Team England wins silver in Commonwealth Games mixed relay

The defending champions of the Brownlee brothers, Vicky Holland and Jessica Learmonth settle for silver as the home nation takes Gold Coast glory

Jonny Brownlee holds silver medal up to camera as teammates Vicky Holland, Alistair Brownlee and Jess Learmonth smile for camera

Australia’s youth proved too sharp for an experienced England quartet as the home nation finally won the Commonwealth triathlon gold they were craving on the Gold Coast.


Gillian Backhouse, Matthew Hauser, Ashleigh Gentle and Jacob Birthwhistle added the Commonwealth crown to last year’s world championship title, with defending champions Team England finishing in second, and New Zealand third.

The first leg set the pace on a hot and sunny afternoon at the Southport Broadwater Parklands, on Saturday 7 April. Backhouse and Vicky Holland (ENG) opened up what would prove to be a decisive gap, racing together throughout the bike and the run segments of their leg.

In a furious sprint, both athletes tagged Matt Hauser and Jonny Brownlee with only a five second difference.

Behind them, the young Kiwi Nicole Van der Kaay rode with Non Stanford (WAL) and Joanna Brown (CAN) in a small group that pushed hard to keep up with the leaders.

The South African team had been expected to place well but they finished last after Simone Ackermann cramped up, leaving her team-mates – newly-crowned commonwealth champion Henri Schoeman, Gillian Sanders and Richard Murray – playing catch up on a 3.5min deficit.

With Hauser managing to keep up with the younger Brownlee, it was the third leg that swung gold in the host nation’s favour.

Jessica Learmonth (ENG) came out of the water 15 seconds ahead of Ashleigh Gentle but, after the Australian closed the gap on the bike, a stumble from Learmonth entering T2 gave Gentle the gap she needed to power away on the run.

She then handed over to Birthwhistle with a 39sec lead over Alistair Brownlee, a gap that stretched to 52 seconds by the finish line as the Aussies took gold and England silver.

In the battle for bronze, Ryan Sissons did one of the fastest transitions ever to escape in the lead, and give his teammate Andrea Hewitt a slight margin over Canada.

Hewitt was then chased by Desirae Ridenour (CAN) on the bike, but came back in the run with a 7sec lead over the Canadians – the same time gap that the Kiwis’ last team member, Taylor Reid, managed to maintain until he crossed the  line for bronze.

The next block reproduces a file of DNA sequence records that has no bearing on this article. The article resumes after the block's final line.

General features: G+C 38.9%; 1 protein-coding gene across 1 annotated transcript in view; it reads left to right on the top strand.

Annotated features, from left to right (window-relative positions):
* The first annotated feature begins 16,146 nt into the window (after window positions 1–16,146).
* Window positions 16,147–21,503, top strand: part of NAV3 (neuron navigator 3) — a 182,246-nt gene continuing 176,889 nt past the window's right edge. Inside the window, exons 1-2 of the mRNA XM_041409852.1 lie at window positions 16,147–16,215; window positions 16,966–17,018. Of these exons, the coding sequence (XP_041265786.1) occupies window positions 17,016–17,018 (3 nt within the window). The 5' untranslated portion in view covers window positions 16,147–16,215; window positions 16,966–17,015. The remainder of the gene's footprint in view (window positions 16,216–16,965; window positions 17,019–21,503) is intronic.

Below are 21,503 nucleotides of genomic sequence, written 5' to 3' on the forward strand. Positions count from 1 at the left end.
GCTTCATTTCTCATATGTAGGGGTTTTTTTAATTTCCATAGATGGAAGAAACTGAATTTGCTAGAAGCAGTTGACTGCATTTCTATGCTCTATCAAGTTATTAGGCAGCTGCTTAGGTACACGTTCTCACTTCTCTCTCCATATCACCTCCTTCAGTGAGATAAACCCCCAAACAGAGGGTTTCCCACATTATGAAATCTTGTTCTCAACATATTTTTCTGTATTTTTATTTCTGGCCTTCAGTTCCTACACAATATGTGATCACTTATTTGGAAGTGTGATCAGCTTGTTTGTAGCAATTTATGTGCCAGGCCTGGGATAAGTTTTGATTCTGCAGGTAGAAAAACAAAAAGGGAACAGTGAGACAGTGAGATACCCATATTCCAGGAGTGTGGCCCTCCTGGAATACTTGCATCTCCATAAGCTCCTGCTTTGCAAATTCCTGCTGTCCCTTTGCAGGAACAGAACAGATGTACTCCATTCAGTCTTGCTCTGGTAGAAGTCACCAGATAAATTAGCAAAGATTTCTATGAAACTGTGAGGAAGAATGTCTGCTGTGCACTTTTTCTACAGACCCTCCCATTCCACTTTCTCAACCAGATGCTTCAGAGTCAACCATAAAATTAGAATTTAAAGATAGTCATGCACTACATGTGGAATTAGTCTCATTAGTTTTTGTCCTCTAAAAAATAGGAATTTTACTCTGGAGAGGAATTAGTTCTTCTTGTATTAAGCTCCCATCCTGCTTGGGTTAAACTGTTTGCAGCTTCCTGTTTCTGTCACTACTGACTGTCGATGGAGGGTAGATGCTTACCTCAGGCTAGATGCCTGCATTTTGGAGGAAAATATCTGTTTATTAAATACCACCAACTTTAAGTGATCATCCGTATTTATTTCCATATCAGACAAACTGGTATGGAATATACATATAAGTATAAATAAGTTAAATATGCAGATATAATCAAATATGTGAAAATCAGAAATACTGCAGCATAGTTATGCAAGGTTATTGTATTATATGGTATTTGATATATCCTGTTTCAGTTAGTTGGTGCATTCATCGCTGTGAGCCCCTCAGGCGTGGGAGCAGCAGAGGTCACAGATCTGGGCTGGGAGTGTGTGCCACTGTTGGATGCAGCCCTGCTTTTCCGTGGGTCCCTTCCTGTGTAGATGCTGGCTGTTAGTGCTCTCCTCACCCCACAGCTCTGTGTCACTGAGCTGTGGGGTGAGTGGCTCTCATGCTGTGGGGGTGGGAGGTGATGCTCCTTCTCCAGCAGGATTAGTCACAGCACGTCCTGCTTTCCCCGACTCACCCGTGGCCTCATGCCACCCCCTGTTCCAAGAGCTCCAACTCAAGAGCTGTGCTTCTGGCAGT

The remaining positions were filled by Canada, Bermuda  – with newly crowned women’s champion Flora Duffy catching up two positions during her segment – Wales, Scotland and South Africa.

“I gave it everything,” said Australia’s Backhouse at the finish. “I tried to help Matt be as close to Jonny as possible. I’m so thrilled I didn’t let the team down.”

“I can’t thank the Gold Coast and Australia enough for the amazing support, getting behind us all the way, is unbelievable,” said a proud Gentle post-race. “It was honestly the biggest relief when I saw Jake crossing the finish line. It was absolutely nerve-wracking watching the last leg, anything could have happened at the end there.”

“That last leg could have gone either way,” explained Birtwhistle. “Going into it I was just thinking I’ll try to keep up as much as possible with Alistair in the cycle then I’ll take him in the run, but I had a decent lead.

“I definitely didn’t relax. I wasn’t going easy but the lead was more than I expected going into the run, so I was quietly confident coming into the end.”

Alistair Brownlee cemented: “I thought even if I got it together it would be close. We talked through every combination last night, and we knew it would be with Australia but we didn’t pick this.”

Jonny Brownlee added: “Obviously we would have preferred gold but we all did the best we could, and we were beaten by the better team at the end of the day.”